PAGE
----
Calgary completes conversion of 80K street lights to LED, expects $5M in annual savings
City plans to funnel savings into maintenance of light poles and underground wiring
Calgary has finished replacing 80,000 street lights with LED bulbs more than a year ahead of schedule.
The project cost $32 million and is expected to save the city approximately $5 million a year in electricity costs.
The new LED fixtures focus light on a more narrow area, the city said, concentrating illumination on streets and sidewalks and reducing light "spillage" upward, thus reducing light pollution.
Astronaut Scott Kelly tweeted a photo of the city from orbit in November 2015 that showed the transition in progress.
<a href="https://twitter.com/hashtag/GoodMorning?src=hash">#GoodMorning</a> <a href="https://twitter.com/hashtag/Calgary?src=hash">#Calgary</a> and all my friends in <a href="https://twitter.com/hashtag/Canada?src=hash">#Canada</a>! <a href="https://twitter.com/hashtag/YearInSpace?src=hash">#YearInSpace</a> <a href="https://t.co/7lGGvN7be3">pic.twitter.com/7lGGvN7be3</a>—@StationCDRKelly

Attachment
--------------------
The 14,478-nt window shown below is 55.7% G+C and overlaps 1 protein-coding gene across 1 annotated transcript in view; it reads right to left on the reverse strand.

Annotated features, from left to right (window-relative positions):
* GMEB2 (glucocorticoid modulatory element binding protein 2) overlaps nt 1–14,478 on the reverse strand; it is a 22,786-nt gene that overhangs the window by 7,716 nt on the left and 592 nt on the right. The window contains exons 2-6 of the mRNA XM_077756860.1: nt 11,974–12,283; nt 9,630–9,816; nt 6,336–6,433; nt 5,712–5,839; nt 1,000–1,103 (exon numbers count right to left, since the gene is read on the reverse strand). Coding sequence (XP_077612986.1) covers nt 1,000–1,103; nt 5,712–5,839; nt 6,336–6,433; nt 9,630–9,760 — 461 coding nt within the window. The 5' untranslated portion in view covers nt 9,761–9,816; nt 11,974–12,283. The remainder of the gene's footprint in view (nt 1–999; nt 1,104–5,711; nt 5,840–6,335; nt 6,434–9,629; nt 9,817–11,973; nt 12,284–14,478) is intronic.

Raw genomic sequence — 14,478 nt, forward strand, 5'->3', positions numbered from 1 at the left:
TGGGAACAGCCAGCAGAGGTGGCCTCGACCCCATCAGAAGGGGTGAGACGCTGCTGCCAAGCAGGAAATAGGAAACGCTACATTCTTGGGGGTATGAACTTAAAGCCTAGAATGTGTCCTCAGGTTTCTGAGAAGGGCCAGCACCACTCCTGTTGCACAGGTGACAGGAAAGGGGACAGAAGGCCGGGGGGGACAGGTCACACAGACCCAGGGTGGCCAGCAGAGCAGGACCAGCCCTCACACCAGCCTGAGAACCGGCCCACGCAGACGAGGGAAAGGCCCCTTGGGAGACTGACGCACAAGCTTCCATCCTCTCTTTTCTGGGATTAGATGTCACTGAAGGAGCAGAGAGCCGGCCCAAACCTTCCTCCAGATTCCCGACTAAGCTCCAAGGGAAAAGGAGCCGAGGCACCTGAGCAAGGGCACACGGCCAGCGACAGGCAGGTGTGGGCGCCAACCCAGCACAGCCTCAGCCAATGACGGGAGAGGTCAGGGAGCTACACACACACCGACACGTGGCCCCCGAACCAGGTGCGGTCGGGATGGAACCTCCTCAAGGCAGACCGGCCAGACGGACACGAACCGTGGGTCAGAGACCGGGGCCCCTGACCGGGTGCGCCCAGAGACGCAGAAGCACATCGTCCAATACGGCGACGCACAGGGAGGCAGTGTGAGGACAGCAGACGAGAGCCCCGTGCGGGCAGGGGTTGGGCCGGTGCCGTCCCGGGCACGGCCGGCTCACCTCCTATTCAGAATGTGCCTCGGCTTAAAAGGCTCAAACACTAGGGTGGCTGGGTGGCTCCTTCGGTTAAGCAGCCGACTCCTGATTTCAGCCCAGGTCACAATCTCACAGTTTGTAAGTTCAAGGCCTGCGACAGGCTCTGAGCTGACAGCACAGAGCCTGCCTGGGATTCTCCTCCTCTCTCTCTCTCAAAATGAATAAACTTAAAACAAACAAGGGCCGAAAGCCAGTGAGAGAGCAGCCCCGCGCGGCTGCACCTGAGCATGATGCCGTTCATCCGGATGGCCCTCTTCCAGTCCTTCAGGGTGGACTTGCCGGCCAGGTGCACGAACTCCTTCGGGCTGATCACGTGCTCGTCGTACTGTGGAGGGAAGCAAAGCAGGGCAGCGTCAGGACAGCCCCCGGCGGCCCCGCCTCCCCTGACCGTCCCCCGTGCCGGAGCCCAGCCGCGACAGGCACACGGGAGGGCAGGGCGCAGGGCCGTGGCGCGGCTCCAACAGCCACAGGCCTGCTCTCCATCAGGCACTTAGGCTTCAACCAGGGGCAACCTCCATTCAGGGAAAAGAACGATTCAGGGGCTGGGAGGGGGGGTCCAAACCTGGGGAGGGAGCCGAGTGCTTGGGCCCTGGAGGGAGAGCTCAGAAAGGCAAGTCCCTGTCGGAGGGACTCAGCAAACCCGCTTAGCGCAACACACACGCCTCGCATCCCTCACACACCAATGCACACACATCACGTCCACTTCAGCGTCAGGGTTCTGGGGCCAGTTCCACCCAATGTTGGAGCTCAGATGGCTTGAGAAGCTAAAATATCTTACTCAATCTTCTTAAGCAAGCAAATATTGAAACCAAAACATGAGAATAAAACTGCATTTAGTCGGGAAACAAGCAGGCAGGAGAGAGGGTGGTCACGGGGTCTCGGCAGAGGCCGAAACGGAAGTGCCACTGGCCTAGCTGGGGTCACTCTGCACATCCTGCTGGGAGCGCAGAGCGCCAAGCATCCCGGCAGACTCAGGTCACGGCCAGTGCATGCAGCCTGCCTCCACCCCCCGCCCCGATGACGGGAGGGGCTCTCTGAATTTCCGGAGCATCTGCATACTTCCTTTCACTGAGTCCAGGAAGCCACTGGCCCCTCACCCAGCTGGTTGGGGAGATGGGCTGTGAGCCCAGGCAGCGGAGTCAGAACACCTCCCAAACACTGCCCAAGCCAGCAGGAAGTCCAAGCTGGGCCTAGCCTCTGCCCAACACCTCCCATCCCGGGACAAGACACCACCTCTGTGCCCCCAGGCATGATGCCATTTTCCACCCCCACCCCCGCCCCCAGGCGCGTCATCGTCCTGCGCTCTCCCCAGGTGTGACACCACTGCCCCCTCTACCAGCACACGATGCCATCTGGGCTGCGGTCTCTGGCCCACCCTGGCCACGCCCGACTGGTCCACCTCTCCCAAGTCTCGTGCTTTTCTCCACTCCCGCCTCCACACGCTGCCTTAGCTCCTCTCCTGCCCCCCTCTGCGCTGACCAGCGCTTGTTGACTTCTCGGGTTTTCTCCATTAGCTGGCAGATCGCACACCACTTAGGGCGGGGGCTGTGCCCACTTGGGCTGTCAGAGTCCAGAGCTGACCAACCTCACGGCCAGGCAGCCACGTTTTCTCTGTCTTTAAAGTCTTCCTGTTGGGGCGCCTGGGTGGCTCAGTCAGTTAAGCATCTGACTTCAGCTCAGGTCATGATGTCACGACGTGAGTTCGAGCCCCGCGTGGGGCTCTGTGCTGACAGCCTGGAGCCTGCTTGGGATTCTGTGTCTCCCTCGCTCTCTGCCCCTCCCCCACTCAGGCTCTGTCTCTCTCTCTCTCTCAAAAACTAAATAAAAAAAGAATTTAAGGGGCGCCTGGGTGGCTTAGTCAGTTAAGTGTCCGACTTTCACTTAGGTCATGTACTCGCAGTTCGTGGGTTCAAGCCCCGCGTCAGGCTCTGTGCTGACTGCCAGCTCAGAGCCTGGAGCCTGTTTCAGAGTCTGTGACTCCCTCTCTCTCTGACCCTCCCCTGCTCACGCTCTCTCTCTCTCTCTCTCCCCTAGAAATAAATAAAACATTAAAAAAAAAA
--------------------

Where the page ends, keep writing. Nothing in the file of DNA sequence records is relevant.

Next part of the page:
City roads director Troy McLeod said the energy savings will be used to do lifecycle maintenance on other streetlight infrastructure such as light poles and underground wires.
Some of the city's underground wiring is more than 50 years old.
There are about 90,000 street lights in Calgary.
The city says it is still looking at ways to convert the remaining 10,000 to LED bulbs but noted many of them are "decorative in nature" and require more specialized fixtures.